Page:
Extension educator reminds taxpayers of missed credits, deductions

University Park, Pa. -- The Earned Income Tax Credit is an important tool for lower-income wage earners to make ends meet. But a family-finance expert in Penn State's College of Agricultural Sciences said many eligible families don't take advantage of the credit.

Created in 1975, the Earned Income Tax Credit is designed to help offset Social Security taxes and provide an incentive for work. It is the federal government's largest benefits program for low-income working families, but studies indicate up to 20 percent of eligible filers don't take advantage of the credit.

Robin Kuleck, Penn State Extension family financial-management educator in Elk County, said the complexity of the tax return filing process may keep some people from realizing that they qualify for the credit.

"If you're a young family, perhaps this is your first year to file income taxes, and you just aren't aware that the credit exists," Kuleck said. "Some people think that the credit is only for families with children when, in fact, childless lower-wage workers between the ages of 25 and 65 may be eligible. So, if you're a young person who's been working for a few years, and finally turn 25, you now may be eligible when you weren't in years past."

Others not taking advantage of the benefits include some higher-income families who previously weren't eligible but might qualify now because of the recent downturn in the economy.

"Some families have seen a decrease in income because of a job loss, a lay-off, an illness or a divorce," she said. "Many grandparents find themselves having to raise grandchildren and perhaps don't realize that they, too, could be eligible to claim the Earned Income Tax Credit."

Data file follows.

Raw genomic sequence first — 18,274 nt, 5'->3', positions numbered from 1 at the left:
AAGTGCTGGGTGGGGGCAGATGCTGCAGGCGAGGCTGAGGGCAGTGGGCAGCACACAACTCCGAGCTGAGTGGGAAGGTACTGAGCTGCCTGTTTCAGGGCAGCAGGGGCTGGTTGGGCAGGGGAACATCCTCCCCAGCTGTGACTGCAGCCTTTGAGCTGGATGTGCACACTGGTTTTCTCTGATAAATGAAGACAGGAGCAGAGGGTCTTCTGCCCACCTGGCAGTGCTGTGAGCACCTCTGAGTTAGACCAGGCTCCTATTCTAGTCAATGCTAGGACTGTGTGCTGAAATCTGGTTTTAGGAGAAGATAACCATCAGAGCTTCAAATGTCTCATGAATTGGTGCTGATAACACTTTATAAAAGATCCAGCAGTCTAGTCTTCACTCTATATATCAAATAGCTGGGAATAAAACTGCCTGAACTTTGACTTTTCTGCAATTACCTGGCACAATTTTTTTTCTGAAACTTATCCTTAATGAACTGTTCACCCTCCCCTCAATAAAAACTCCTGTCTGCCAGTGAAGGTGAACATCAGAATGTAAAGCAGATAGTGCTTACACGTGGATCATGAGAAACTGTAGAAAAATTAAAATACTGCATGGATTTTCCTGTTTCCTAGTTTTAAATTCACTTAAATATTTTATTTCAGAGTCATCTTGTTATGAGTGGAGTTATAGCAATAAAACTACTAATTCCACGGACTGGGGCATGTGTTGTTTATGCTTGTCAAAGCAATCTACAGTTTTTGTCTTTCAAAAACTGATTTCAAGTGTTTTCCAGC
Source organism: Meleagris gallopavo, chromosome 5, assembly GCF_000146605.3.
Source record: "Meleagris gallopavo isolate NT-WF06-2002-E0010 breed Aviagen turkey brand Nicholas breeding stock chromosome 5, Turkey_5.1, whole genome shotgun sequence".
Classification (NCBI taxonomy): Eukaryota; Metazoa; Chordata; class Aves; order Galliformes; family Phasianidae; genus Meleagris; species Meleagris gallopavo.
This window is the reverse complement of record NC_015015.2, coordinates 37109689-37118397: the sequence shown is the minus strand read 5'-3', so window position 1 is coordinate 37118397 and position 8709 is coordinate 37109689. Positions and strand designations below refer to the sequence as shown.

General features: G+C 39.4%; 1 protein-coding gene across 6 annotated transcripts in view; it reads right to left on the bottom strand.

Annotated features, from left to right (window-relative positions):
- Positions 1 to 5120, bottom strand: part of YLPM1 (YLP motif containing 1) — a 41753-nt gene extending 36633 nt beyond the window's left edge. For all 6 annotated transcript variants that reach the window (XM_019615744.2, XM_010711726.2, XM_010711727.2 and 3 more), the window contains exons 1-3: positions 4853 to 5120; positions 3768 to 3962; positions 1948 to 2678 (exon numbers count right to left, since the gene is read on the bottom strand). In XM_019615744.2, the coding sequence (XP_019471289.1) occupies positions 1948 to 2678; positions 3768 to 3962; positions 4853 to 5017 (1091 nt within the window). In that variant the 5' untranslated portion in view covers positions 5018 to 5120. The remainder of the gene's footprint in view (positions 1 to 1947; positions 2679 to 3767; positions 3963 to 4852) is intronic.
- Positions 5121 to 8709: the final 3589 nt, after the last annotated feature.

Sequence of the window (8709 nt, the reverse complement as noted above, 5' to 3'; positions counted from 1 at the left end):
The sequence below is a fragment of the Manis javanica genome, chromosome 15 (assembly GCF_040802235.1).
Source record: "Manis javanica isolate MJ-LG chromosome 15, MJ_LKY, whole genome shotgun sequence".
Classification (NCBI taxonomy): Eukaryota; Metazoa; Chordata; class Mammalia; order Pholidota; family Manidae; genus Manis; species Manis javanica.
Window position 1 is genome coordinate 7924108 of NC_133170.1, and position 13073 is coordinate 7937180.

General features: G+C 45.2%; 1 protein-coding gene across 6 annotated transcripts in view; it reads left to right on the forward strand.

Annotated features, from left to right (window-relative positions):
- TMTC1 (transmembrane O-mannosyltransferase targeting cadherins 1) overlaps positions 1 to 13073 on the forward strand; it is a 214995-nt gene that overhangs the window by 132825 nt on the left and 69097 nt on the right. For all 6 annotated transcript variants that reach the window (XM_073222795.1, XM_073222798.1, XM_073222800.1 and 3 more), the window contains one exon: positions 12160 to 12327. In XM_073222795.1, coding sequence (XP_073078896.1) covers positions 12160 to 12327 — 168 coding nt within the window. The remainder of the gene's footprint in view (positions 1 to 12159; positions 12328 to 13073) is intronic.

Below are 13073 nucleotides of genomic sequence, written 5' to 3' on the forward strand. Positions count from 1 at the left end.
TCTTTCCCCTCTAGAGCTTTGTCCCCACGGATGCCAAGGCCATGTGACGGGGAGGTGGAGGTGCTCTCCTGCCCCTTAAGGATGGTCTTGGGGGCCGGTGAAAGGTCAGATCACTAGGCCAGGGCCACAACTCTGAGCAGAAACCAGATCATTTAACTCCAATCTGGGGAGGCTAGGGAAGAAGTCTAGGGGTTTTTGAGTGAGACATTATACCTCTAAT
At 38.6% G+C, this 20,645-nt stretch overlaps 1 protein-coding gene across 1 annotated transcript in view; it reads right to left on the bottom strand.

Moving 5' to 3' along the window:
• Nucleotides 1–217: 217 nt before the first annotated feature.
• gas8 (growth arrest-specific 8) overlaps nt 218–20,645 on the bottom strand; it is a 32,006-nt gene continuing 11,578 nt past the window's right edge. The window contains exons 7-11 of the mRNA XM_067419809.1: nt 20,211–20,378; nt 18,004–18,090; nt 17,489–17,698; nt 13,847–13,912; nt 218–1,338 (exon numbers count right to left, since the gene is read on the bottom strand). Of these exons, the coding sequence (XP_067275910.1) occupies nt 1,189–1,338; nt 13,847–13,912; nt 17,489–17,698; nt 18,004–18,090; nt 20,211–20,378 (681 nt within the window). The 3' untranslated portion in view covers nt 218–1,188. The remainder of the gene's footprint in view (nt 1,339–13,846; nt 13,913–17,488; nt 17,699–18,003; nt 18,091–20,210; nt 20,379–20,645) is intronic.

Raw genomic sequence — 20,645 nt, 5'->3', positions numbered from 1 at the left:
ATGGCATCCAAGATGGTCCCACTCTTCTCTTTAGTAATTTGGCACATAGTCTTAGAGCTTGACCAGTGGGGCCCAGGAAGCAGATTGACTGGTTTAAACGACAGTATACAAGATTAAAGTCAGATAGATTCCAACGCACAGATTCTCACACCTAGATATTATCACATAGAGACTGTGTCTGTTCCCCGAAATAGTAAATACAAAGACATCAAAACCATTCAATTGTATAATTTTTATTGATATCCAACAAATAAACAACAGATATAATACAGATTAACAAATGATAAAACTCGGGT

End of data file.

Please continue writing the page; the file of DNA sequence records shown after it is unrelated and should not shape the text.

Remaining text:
Kuleck noted that some people who earn less than a certain amount of money aren't required to file a return. But if they don't file, they don't get the Earned Income Credit or any other credits they might qualify for.
 
"It can be confusing because each of us has such a unique set of circumstances and it's not a case of one size fitting all," she said. "Increasingly, with the use of computer-generated tax returns, more and more people will receive the credit."

The new maximum E.I.T. credit is $5,666 for a family with three or more children, and the new income limit is $43,352 for families with three or more children ($48,362 if married filing jointly), with investment income limits and relationship and residency requirements.

Kuleck said tax tips and other consumer financial information are available from Penn State Cooperative Extension's "Your Money Your Taxes" website.

"Extension is funded, in part, through the USDA's National Institute of Food and Agriculture, which includes financial literacy as a priority program," she said. "That program's leaders have partnered with the IRS to promote both the Earned Income Tax Credit and the Volunteer Income Tax Assistance program through Cooperative Extension nationwide.

"Taxpayer education results in measurable impacts that make a difference for low- and moderate-income families by helping them both save hundreds of dollars on tax-preparation costs and receive thousands in tax refunds, and those dollars can help strengthen local economies."

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Last Updated March 21, 2011